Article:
"While we have not heard of five new factories in the works, we can be clear about what we do know: that these tariffs will raise prices for U.S. solar customers and cause thousands of Americans to lose their jobs," said Abigail Ross Hopper, president of the Solar Energy Industries Association, in a statement.
SEIA estimates around 23,000 solar jobs will be lost this year due to the import tariff.
U.S.-based SunPower disclosed just last week it will have to lay off 3 percent of its global workforce and restructure certain parts of its business in order to cope with the tariffs. SunPower is hoping the Trump administration will approve its request for a tariff exemption, but that process will take several weeks at least.
In fairness to the president, some companies are hiring. Texas-based Mission Solar Energy, for instance, recently announced it will hire 50 new staff members, but the change falls short of a U.S. manufacturing renaissance.
One of the trade case petitioners, SolarWorld Americas, confirmed earlier this year that it is continuing to ramp up hiring in the wake of the tariff decision, although progress will depend on "market developments," a spokesperson said. And on Wednesday, the crystalline-silicon solar manufacturer announced that its creditors have agreed to lend the comn additional $5 million for operations as the company builds back toward full capacity utilization and profitability.
Last week, the Oregon-based manufacturer also announced it had renewed its partnership with the nonprofit training organizing Solar Energy International, which will allow SolarWorld’s current and prospective "Authorized and Platinum Installers" to receive exclusive discounts for SEIA’s online courses. But it's unclear how big of an effect the partnership will have on SolarWorld's business.
Meanwhile, the initial trade case petitioner, Suniva, has gone quiet.
The company filed for bankruptcy last year, just before launching the Section 201 trade case, and reports have circulated since that foreign manufacturers are looking to buy Suniva, or at least its equipment. Suniva's current status, however, is unknown. GTM contacted the manufacturer for comment Tuesday but did not receive a response before publication.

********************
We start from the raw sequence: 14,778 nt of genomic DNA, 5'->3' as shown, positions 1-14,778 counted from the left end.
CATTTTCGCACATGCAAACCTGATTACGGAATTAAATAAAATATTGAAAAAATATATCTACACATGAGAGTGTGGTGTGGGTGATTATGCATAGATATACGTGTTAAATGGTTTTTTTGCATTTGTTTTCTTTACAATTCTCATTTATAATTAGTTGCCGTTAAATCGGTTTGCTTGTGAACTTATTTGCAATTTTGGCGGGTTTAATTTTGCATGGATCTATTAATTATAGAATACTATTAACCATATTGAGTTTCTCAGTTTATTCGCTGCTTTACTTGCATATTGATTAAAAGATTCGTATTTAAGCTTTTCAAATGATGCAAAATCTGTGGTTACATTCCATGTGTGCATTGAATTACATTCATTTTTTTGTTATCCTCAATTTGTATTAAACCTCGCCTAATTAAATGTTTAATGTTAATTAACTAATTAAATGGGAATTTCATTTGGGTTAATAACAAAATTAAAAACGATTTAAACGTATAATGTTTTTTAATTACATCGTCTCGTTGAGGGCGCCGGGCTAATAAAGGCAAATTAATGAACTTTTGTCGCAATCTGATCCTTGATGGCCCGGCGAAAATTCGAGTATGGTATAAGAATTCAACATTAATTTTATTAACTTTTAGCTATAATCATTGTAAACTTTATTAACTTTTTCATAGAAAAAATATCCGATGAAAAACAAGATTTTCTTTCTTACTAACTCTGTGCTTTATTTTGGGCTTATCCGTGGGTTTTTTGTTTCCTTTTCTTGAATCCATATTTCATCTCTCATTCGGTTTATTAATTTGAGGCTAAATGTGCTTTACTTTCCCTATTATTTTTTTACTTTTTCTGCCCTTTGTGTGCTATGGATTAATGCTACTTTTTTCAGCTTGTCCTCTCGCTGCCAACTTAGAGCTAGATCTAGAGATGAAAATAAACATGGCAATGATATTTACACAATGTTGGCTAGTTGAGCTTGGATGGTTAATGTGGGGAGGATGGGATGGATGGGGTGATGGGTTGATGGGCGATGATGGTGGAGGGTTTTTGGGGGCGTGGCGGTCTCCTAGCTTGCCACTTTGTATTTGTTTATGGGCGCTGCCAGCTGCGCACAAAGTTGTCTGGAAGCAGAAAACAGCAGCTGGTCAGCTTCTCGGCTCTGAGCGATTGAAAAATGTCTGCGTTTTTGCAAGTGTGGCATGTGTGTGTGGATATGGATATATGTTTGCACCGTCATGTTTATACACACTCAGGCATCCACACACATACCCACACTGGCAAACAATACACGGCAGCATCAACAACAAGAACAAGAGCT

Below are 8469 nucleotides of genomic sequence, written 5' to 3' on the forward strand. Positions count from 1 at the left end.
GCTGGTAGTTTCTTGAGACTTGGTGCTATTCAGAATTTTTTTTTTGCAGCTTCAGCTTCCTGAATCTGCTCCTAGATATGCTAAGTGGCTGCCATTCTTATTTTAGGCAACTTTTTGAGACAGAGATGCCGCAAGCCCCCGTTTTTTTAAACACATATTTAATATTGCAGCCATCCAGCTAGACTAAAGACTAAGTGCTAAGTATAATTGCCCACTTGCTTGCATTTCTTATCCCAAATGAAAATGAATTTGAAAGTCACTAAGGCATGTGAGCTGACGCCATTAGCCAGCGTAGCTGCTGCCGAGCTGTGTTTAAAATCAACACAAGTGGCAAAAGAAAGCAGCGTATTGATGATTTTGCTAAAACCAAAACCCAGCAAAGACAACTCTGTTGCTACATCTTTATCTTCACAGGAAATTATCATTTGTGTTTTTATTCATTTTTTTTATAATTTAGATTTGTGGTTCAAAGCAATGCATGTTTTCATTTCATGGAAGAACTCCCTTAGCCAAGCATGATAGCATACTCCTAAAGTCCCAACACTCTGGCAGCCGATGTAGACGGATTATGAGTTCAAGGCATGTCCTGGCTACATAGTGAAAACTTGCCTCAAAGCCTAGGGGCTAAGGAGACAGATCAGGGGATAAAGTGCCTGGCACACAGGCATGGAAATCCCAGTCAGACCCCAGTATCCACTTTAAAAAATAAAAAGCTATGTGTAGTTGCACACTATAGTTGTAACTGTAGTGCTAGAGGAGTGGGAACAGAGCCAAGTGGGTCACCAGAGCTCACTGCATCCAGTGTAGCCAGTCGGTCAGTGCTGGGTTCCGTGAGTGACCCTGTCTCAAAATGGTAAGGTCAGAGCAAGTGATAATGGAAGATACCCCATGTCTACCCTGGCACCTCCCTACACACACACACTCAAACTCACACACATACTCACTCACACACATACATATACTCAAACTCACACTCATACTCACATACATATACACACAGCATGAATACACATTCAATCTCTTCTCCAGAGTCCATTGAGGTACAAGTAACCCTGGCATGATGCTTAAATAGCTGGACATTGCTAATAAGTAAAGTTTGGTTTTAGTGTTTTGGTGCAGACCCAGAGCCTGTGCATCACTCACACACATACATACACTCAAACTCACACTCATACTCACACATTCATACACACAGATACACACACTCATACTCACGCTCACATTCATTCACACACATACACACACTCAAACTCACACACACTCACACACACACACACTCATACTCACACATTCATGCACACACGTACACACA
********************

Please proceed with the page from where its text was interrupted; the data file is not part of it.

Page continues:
Did competition put 30 U.S. manufacturers out of business?
While Suniva and SolarWorld Americas brought the Section 201 trade case, it's not true that they were the only remaining U.S.-based solar cell and module manufacturers prior to the tariffs, as Trump indicated. Mission Solar, Tesla and a few others were and are in operation.
According to Ross Hopper, Trump's statement that some 30 U.S. solar manufacturers had gone under is also "a myth" and that it was spread by Suniva.
"We took a look at those 30 companies, and they are not all cell and panel manufacturers. Even more importantly, they did not go out of business primarily because of imports," she said.
During the trade case proceeding, the U.S. International Trade Commission compiled a list of American solar PV manufacturers and found that 24 companies ceased operations since 2012, and two more closed some part of their business.
Indeed, some the companies on the list did not close as a result of import competition.
For instance, the U.S. unit of China's Suntech Power failed in 2015 after its parent company fell into bankruptcy in 2013 due to "rampant oversupply in the solar industry and punishing sanctions levied on Chinese panel producers," CNN reported at the time.
Another example, Twin Creek Technologies, wasn't a solar PV cell and module manufacturer, to Ross Hopper's point, but rather a technology company that developed cheaper manufacturing equipment for the production of solar modules, sensors, LEDs and other solid-state devices.
So far there is no word of any companies on the ITC's list "reopening plants," as Trump suggested.Source: U.S. International Trade Commission prehearing staff reportThis story was updated to include additional comments from MJ Shiao and news of SolarWorld Americas' $5 million loan.